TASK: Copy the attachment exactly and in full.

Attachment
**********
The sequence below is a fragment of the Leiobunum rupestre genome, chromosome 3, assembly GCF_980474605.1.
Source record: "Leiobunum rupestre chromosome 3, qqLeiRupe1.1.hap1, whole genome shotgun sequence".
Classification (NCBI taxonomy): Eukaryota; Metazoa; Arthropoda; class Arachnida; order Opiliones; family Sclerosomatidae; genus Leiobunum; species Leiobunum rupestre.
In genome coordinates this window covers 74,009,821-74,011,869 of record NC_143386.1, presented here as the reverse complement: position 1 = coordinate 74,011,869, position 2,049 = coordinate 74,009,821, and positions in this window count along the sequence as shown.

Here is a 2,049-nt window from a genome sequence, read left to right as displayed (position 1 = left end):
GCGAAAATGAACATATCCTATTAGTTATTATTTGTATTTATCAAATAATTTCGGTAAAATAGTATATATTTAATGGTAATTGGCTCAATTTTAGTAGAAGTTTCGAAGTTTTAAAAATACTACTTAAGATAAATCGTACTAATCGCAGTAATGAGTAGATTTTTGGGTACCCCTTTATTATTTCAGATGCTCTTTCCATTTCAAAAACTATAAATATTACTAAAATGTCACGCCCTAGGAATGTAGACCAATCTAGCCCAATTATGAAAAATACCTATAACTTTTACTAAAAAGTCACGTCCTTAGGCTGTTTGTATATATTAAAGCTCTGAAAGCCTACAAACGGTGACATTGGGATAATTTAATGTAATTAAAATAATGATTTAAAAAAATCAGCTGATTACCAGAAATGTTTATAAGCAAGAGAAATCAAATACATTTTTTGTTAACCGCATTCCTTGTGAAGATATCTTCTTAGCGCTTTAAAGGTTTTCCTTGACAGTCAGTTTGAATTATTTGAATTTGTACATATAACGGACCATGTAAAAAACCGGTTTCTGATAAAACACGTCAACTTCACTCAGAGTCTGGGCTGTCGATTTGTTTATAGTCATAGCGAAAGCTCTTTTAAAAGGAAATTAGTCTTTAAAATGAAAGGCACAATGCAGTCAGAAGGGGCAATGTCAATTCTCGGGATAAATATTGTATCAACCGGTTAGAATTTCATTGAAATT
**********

The sequence below is a fragment of the Leiobunum rupestre genome, chromosome 3, assembly GCF_980474605.1.
Source record: "Leiobunum rupestre chromosome 3, qqLeiRupe1.1.hap1, whole genome shotgun sequence".
Classification (NCBI taxonomy): Eukaryota; Metazoa; Arthropoda; class Arachnida; order Opiliones; family Sclerosomatidae; genus Leiobunum; species Leiobunum rupestre.
In genome coordinates this window covers 74,009,821-74,011,869 of record NC_143386.1, presented here as the reverse complement: position 1 = coordinate 74,011,869, position 2,049 = coordinate 74,009,821, and positions in this window count along the sequence as shown.

Here is a 2,049-nt window from a genome sequence, read left to right as displayed (position 1 = left end):
GCGAAAATGAACATATCCTATTAGTTATTATTTGTATTTATCAAATAATTTCGGTAAAATAGTATATATTTAATGGTAATTGGCTCAATTTTAGTAGAAGTTTCGAAGTTTTAAAAATACTACTTAAGATAAATCGTACTAATCGCAGTAATGAGTAGATTTTTGGGTACCCCTTTATTATTTCAGATGCTCTTTCCATTTCAAAAACTATAAATATTACTAAAATGTCACGCCCTAGGAATGTAGACCAATCTAGCCCAATTATGAAAAATACCTATAACTTTTACTAAAAAGTCACGTCCTTAGGCTGTTTGTATATATTAAAGCTCTGAAAGCCTACAAACGGTGACATTGGGATAATTTAATGTAATTAAAATAATGATTTAAAAAAATCAGCTGATTACCAGAAATGTTTATAAGCAAGAGAAATCAAATACATTTTTTGTTAACCGCATTCCTTGTGAAGATATCTTCTTAGCGCTTTAAAGGTTTTCCTTGACAGTCAGTTTGAATTATTTGAATTTGTACATATAACGGACCATGTAAAAAACCGGTTTCTGATAAAACACGTCAACTTCACTCAGAGTCTGGGCTGTCGATTTGTTTATAGTCATAGCGAAAGCTCTTTTAAAAGGAAATTAGTCTTTAAAATGAAAGGCACAATGCAGTCAGAAGGGGCAATGTCAATTCTCGGGATAAATATTGTATCAACCGGTTAGAATTTCATTGAAATT